In our recent blog post, we talked about the importance of cash flow to daily operations. We touched on how vital it is to forecast cash flow. Without a reasonable cash flow forecast, a company simply floats adrift, heading for the rocks. No one likes a shipwreck. But with an
We’ve covered the nuts and bolts of what automation begins to bring to cash flow management: tracking discounts to good payers, penalties to bad payers, deposits from troublesome customers, and the snapshot cash flow estimate. Like learning to drive a car, you start to get better and relax. Then, you shift gears and start to look for additional ways to increase cash flow from other business processes. Here are some ways to find usable cash from daily operations in your business:
1) Sell excess inventory
Obsolete and otherwise unneeded inventory takes up space and ties up capital. There are the costs associated with storage, maintenance requirements, and inventory tracking and reconciliation. It is amazing how inventory can accumulate due to: over ordering, out of season, vendor shipped incorrect amounts or the wrong items, or customer-change request. Cash is tied up in this nonproducing inventory and it is taking up space needed for higher margin inventory. It is a best practice to maintain inventory turnover reports, plan to remove excess inventory from stock and sell it for whatever price you can.
2) Sell obsolete machinery
Idle, obsolete, or non-operational machinery also takes up space and ties up additional capital. The associated costs of obsolete machinery are similar to excess inventory with the added cost of specialty maintenance and safety. Machinery has a useful life cycle so it is a best practice to plan the removal and sale of obsolete machinery. Check with your accounting professional to see if there is a taxable gain on the sale of equipment. Equipment that is owned for a long period of time may have a book value that is equal to or less than the salvage value.
3) Keep cash balances in interest bearing accounts
Keeping the cash balance in interest bearing account will generate some interest income. Some banks offer accounts that sweep the cash balance into an interest bearing account at night and return the cash to the checking accounting in the morning. Of course, interest earned depends on prevailing interest rates.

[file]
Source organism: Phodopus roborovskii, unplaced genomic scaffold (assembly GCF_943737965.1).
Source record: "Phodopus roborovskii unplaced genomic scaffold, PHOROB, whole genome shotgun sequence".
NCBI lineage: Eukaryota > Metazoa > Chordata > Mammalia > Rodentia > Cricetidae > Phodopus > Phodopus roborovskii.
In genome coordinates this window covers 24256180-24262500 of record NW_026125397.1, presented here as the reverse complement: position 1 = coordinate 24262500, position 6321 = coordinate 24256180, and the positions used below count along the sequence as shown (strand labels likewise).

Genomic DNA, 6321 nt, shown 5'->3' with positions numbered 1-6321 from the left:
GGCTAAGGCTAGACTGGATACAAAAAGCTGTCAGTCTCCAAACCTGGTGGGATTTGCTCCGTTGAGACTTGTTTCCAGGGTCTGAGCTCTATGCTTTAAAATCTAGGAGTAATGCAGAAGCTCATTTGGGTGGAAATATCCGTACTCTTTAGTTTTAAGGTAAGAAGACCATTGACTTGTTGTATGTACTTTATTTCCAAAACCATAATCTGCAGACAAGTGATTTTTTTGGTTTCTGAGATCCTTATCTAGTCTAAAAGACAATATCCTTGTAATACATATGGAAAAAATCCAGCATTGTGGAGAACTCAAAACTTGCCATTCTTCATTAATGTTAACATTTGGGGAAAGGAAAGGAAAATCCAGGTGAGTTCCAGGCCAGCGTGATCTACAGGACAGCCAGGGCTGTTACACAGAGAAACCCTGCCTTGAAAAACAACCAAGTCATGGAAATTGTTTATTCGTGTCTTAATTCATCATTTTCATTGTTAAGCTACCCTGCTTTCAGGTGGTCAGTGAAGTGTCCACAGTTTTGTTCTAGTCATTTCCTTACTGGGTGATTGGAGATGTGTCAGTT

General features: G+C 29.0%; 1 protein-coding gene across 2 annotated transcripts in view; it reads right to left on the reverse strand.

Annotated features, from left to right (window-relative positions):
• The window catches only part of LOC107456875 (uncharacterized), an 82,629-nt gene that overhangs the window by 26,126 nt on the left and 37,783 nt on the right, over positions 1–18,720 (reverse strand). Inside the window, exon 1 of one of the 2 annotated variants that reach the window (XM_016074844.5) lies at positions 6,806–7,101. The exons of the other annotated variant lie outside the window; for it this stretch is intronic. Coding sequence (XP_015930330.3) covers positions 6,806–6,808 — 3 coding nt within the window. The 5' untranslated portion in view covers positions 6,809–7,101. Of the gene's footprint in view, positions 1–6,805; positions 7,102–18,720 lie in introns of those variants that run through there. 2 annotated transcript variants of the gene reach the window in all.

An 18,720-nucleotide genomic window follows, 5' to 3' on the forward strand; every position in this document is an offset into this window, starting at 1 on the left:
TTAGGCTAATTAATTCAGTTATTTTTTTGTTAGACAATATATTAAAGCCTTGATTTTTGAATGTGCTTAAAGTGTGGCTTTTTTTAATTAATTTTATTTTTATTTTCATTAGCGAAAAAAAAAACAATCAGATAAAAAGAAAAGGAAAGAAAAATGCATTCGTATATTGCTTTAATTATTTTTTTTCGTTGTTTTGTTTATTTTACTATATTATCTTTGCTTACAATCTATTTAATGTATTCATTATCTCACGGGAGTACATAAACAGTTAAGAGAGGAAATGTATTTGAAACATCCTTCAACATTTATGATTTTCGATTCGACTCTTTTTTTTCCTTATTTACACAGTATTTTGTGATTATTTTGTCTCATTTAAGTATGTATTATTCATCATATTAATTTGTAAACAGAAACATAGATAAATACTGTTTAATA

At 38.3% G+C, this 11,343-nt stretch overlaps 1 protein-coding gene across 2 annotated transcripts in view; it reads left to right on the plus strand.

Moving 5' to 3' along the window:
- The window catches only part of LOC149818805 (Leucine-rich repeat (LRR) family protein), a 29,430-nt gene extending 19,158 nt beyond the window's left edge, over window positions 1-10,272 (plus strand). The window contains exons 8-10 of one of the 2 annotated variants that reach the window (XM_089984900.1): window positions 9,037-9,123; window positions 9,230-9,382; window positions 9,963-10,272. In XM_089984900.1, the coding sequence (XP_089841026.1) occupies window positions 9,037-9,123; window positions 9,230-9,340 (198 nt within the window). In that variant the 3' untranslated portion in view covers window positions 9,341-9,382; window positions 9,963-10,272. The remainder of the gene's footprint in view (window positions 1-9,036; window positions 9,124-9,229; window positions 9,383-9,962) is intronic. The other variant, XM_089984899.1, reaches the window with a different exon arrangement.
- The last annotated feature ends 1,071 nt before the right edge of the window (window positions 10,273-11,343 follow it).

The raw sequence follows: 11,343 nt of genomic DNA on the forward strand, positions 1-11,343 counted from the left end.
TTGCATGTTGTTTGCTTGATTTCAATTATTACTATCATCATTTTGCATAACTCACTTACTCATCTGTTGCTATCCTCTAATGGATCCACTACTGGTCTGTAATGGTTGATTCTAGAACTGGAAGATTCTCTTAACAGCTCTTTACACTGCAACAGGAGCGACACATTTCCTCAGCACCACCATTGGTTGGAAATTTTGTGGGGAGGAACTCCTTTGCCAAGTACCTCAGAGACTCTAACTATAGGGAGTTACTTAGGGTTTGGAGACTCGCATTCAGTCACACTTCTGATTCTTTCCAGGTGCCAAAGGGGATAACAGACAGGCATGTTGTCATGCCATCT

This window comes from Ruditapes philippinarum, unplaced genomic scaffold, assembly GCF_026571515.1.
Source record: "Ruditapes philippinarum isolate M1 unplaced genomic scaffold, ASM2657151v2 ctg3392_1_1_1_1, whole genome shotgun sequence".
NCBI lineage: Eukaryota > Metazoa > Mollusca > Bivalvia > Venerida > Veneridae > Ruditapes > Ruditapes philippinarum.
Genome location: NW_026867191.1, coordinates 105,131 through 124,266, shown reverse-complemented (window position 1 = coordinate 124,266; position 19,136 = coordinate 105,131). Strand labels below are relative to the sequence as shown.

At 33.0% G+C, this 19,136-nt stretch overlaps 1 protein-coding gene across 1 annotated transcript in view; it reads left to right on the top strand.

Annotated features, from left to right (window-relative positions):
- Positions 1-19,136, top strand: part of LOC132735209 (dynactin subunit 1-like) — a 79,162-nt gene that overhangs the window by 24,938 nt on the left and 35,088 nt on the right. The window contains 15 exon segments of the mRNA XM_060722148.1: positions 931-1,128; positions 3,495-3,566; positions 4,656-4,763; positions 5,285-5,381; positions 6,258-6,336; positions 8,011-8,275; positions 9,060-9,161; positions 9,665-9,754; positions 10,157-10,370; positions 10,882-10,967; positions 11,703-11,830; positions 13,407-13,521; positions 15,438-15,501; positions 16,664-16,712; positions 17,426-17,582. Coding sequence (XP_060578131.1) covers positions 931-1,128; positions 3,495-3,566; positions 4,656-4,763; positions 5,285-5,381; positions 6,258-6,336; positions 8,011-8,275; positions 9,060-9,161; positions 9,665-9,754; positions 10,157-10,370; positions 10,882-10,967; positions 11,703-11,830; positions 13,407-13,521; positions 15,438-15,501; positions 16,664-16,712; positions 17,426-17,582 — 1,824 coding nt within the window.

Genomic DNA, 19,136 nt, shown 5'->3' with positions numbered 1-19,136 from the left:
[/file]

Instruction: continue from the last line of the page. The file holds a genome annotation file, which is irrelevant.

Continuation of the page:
4) Use credit card for purchases
Paying expenses and suppliers with credit cards allows for better expense tracking, adherence to purchasing policies by employees, and temporary cash outflow delays. Credit card companies and banks have very sophisticated purchasing tools and payment options for business owners. The high interest rate associated with credit cards encourages monthly balance pay off. If working capital is needed, unsecured debt on credit cards is one of the most expensive funding options due to the high interest rates. It is a best practice to use credit cards for planned expenses that will be paid in full by the due date.
Everyone has seen the applications their company uses to track inventory on the shelves back in the warehouse. They have seen the Vice President going over the numbers, manually trying to find excess inventory, obsolete machinery and stuff that has come back from shipping. What if a software application combined the ability to track the physical wares while counting the beans at the same time? What if that same software could point out, or suggest which inventory should be cleaned out to create cash flow? This is where the
With this newly generated cash flow, an
Once you set up daily processes for maximum cash flow, you can sit back and start to look for trends and areas to improve further. Maybe, if you are feeling confident and comfortable, you can even flip on the cruise control and automate processes to capture productivity gains. But that is another blog post.